Jan. 19, 2017
If we happen to fall seriously ill or we're recovering from complex surgery and are recuperating, there are many days where we just don't feel like writing, practicing, or even reading about the musical instrument we play and love.
During these trying times we're just too weak, distracted, and bummed out to expend any effort on anything but resting, healing, and getting well again.
No matter how determined we are to wage battle against Resistance [See blog, The Book] and wrestle with it as a practitioner of the creative arts, we can only do what our body permits us to do.
But we know in our heart of hearts that another day will come in the not too distant future where we'll begin to feel better and return to studying and working with the things we love.
This waiting period, sadly, tends to starve our creativity [See blog, The Mind].
Our minds thrive on creative work, and our hands need to be occupied with something; this stems from the fact that our most important human characteristic is our creativity and that we're able to impact the world around us for the better by our creative powers.
It's sometimes a worse situation when our creative mind is on fire (photo) and we're just not physically able to devote any time to writing or practicing anything.
For the musician who loves this instrument and who's struggling to get well, staying away from it can at times deny that man or woman some of the very medicine they need for their physical health to improve, day to day.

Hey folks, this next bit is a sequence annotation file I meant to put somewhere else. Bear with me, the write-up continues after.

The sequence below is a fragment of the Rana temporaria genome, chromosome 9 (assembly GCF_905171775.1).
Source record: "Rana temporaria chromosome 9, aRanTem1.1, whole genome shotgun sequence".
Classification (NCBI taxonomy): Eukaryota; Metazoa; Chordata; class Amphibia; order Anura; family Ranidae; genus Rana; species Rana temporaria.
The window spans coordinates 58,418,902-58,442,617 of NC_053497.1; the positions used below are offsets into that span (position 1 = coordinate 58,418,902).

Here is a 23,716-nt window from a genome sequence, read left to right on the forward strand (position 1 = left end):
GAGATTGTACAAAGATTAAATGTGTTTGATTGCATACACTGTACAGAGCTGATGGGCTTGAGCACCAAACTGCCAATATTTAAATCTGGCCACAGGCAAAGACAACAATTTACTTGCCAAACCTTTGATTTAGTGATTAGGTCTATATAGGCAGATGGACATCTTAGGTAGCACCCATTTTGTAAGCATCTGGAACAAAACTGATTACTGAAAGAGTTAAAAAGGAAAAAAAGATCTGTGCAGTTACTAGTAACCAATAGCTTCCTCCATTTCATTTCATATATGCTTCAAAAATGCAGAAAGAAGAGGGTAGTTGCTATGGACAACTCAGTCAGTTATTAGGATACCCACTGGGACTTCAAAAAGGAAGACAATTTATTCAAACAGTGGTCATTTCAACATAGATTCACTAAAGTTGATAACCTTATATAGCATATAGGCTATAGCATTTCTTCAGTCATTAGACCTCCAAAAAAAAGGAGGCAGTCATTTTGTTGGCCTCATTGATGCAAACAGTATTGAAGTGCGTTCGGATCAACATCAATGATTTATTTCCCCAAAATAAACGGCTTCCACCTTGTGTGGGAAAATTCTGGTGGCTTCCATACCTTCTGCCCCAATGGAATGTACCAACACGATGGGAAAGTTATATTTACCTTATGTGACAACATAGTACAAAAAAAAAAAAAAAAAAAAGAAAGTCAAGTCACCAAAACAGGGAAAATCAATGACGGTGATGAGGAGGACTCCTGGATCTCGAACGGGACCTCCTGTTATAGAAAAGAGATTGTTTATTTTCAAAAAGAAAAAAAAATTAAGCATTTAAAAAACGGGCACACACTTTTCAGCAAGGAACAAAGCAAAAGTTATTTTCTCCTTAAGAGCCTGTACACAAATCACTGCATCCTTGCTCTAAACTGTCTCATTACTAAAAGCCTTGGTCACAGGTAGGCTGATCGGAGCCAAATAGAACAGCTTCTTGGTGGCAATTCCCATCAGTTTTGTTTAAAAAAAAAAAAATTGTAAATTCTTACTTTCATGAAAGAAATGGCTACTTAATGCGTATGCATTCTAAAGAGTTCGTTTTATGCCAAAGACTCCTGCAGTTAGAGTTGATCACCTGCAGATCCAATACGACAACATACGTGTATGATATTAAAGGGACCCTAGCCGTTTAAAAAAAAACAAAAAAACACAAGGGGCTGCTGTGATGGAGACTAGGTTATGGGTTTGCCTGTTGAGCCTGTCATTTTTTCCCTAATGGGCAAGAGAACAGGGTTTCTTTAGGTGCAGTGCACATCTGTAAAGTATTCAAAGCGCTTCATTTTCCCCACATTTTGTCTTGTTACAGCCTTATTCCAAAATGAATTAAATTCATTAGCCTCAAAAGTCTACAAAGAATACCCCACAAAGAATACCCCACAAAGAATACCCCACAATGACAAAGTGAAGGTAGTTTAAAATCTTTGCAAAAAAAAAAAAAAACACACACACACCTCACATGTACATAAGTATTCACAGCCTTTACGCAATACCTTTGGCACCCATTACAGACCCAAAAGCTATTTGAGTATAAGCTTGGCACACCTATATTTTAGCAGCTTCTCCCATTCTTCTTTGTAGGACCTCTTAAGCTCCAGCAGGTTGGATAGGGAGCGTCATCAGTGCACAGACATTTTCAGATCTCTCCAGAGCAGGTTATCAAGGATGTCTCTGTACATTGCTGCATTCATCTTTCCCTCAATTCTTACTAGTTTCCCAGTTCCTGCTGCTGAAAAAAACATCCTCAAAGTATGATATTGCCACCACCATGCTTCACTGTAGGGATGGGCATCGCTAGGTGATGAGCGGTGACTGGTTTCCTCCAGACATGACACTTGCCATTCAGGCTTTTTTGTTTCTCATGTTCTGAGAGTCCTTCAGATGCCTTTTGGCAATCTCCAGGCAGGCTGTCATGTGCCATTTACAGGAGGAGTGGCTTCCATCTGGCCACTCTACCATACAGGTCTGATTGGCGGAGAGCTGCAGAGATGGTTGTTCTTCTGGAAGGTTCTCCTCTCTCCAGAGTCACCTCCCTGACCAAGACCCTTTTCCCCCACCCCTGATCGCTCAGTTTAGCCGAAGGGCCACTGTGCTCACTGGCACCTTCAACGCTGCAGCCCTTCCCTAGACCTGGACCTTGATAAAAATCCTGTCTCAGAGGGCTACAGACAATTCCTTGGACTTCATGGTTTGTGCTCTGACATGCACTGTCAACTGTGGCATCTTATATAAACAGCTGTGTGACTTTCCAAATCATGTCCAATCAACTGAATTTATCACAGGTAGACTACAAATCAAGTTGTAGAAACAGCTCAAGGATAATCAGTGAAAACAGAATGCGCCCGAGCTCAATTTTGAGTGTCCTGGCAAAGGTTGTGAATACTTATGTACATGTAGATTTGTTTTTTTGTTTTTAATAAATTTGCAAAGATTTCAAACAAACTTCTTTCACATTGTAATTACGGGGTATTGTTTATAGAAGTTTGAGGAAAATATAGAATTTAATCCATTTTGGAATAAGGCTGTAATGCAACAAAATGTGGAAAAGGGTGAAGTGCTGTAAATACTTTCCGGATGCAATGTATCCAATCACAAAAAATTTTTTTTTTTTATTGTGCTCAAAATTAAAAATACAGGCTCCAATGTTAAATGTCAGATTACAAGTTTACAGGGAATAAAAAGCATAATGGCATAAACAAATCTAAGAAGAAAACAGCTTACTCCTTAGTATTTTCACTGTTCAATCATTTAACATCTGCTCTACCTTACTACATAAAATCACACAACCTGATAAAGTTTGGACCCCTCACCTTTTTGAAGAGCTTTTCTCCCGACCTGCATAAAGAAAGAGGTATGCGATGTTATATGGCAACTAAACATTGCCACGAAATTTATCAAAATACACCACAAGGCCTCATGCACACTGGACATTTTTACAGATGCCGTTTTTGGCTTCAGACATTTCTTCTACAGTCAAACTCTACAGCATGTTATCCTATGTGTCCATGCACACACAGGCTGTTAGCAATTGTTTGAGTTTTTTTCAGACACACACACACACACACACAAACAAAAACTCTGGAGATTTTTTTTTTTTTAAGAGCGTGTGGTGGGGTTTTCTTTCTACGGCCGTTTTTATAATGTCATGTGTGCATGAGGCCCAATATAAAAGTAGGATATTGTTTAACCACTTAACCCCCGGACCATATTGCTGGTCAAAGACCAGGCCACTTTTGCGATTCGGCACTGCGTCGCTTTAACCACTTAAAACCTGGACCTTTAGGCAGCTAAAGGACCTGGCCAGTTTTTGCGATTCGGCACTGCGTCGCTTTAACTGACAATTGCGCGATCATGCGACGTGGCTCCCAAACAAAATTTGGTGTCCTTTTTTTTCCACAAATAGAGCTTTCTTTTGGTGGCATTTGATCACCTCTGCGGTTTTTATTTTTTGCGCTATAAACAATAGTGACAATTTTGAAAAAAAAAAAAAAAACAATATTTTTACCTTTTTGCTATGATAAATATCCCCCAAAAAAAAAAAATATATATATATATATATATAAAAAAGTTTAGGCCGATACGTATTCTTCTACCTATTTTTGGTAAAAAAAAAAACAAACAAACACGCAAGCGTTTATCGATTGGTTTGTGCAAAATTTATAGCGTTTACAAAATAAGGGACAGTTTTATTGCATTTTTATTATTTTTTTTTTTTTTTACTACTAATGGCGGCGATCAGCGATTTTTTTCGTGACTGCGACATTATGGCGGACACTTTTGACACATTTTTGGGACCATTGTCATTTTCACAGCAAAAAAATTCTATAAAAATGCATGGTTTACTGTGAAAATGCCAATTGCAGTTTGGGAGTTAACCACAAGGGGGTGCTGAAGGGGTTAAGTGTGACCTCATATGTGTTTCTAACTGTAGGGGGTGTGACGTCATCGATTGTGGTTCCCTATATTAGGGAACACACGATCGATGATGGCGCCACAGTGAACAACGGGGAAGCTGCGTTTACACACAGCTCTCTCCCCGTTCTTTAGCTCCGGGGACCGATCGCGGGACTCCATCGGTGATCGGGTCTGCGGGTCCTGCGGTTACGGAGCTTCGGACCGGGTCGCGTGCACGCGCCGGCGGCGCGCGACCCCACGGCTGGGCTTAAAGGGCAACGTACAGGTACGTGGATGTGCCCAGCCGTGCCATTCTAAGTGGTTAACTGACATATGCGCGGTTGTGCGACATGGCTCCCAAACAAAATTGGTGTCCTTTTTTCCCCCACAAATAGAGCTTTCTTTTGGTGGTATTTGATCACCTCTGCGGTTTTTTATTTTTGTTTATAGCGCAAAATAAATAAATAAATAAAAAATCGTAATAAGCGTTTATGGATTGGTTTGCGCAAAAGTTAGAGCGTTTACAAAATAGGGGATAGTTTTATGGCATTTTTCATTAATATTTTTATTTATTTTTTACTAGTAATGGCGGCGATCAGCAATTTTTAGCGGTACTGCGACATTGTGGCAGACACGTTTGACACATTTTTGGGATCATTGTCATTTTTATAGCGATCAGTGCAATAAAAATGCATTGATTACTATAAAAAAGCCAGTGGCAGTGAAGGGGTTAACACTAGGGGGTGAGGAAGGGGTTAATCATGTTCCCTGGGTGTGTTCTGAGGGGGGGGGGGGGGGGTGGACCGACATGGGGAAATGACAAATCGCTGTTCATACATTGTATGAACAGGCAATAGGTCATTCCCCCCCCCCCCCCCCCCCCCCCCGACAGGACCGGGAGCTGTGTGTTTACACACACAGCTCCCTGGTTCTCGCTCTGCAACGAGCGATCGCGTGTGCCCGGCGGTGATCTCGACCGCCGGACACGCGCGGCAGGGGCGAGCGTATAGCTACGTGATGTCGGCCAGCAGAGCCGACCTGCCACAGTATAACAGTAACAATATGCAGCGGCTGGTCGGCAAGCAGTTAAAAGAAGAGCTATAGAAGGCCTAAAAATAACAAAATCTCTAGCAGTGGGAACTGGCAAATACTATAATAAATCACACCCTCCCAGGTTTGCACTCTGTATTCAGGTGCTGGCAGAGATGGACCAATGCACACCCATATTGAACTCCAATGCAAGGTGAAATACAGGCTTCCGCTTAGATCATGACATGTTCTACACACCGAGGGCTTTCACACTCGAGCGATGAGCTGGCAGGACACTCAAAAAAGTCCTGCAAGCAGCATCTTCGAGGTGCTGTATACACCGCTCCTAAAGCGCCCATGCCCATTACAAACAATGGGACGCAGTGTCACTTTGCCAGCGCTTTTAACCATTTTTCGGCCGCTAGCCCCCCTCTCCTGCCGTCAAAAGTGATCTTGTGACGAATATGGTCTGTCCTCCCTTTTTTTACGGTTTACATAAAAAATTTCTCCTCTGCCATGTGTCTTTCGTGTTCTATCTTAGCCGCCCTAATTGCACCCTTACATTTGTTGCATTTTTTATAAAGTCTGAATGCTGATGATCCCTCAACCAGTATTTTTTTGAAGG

When we make the attempt to try to work at it a little however, as our aches, pains, and misery are beginning to let up some under the influence of the right food, prescription medicine, and the necessary rest, we're also feeding our mind, helping it to grow, and satisfying that craving we all have to use our knowledge, imaginative skill, and talents to help bring forth something worthwhile, useful, beautiful, or valuable out of nothing.
Music is the very medicine that a seriously ill musician's heart and soul needs, but if we're seriously ill we should never force ourselves beyond what we can tolerate physically.
Nevertheless, it's important to recognize that our mind needs nurturing and make some attempt to feed it something too, as soon as we're able, even if we're not feeling our best.
It's always a fine line we're riding with this, and it's all about balance.
Everything with organ playing is balance [See blog, Balance In Organ Playing, Parts I, II, III].